Sick mum 'belittled' by Air New Zealand
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A Christchurch mother's bid to postpone a family holiday that clashed with her first stint of radiation treatment was declined by Air New Zealand because it was "only breast cancer".
Jackie McKenzie, 42, was left in tears after an Air New Zealand representative denied her compassionate consideration application because, he said, breast cancer was an ongoing condition rather than a "critical illness".
"I hung up the phone, fell to my knees and just cried. I haven't cried like that through this whole cancer scare," she said.
"He belittled what I'm going through when I have tried so hard to be positive about all this."
After Fairfax Media contacted Air New Zealand about McKenzie's plight yesterday, she was told the value of her fares would be held in credit until she was well enough to use them.
Today a representative from the company said: "Air New Zealand accepts our Contact Centre’s response to Jackie McKenzie is unsatisfactory. We have apologised and will put it right". The airline would also offer her the option of a full refund.
On August 20, McKenzie booked flights to Brisbane for a family holiday with her husband and 3-year-old daughter.
Less than a week later she was diagnosed with cancer.
McKenzie has since had her left breast removed, discovered the cancer has spread to her lymph nodes and been told she faces nine months of chemotherapy and radiation treatment.
When she realised her trip would coincide with the treatment, McKenzie rang Air New Zealand and asked to postpone the $1800 flights.
She was told she could apply for compassionate consideration if she provided a medical certificate.
On Wednesday, McKenzie rang the airline for an update on her application.
"The lady on the phone literally said: 'Your application has been declined because it's only breast cancer'."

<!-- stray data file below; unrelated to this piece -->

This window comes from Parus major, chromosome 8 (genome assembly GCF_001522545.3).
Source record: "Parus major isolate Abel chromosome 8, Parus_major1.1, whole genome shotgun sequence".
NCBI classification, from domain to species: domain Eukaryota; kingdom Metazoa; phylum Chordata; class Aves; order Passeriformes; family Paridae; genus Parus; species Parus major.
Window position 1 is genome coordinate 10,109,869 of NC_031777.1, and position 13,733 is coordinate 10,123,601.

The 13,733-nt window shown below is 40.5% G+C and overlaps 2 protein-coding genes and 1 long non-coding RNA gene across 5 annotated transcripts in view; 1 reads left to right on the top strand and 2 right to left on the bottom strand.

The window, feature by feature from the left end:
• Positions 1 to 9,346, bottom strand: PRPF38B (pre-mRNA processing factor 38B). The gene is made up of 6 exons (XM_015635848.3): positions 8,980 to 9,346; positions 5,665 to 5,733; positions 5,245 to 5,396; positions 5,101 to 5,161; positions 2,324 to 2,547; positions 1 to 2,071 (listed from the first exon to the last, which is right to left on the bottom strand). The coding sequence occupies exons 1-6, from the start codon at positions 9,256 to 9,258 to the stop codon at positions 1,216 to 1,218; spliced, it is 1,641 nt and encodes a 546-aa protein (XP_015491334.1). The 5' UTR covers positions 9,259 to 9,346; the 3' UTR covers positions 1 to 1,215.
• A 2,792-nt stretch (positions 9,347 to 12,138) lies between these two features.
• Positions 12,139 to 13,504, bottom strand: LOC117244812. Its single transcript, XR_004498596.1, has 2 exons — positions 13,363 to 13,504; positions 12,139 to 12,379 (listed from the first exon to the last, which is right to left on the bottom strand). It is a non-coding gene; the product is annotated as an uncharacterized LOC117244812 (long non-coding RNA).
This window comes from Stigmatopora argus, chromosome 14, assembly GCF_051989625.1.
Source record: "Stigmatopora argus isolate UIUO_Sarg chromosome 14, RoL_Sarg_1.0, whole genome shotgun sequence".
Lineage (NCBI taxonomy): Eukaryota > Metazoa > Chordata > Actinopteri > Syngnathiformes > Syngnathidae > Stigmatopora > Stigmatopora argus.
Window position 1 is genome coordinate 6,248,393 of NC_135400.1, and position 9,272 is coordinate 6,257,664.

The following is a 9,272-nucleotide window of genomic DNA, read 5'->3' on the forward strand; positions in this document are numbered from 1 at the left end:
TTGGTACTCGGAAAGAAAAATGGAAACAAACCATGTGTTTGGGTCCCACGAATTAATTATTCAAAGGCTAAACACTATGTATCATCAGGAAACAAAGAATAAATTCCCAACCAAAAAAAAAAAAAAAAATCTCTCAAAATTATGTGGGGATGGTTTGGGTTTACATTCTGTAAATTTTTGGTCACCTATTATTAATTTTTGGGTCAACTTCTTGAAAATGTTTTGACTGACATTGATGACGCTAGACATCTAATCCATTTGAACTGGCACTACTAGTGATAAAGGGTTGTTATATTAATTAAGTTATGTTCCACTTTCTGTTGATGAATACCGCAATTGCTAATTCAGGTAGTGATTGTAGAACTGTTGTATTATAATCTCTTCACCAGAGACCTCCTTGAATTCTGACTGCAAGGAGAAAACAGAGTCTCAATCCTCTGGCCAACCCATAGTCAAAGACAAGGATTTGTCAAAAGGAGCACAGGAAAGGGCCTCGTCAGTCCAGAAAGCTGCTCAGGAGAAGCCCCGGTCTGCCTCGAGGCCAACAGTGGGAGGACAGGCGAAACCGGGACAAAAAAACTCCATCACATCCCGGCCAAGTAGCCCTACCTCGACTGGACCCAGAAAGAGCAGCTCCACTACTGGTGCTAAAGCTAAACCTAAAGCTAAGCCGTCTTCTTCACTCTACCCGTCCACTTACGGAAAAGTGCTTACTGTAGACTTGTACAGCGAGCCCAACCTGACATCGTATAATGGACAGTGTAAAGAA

"I said to her, 'Are you joking? Did you just say that, because I am in disbelief,' " McKenzie said.
She asked to speak to the woman's manager, who confirmed the application had been denied because breast cancer was an ongoing condition "not a bereavement or a critical illness".
The manager told her the flight could be postponed if she went down the normal route and paid a $100 change fee and $70 service fee for each ticket, equating to $510.
McKenzie told the manager she would be undergoing radiation on the same day she was expected to fly out and asked him to look at her situation compassionately.
Again, he told her no as it was "company policy".
"I was in such disbelief, I was in tears and I was gasping down the phone," she said.
"I have had a really scary time dealing with cancer with a 3-year-old girl and I just wanted some compassion. Their response just took my breath away."
An Air New Zealand spokeswoman said the airline did provide compassionate fares on a case-by-case basis.
"However, this relates to passengers needing to book last-minute travel following a bereavement and is obviously not relevant to this case," she said.
- © Fairfax NZ News
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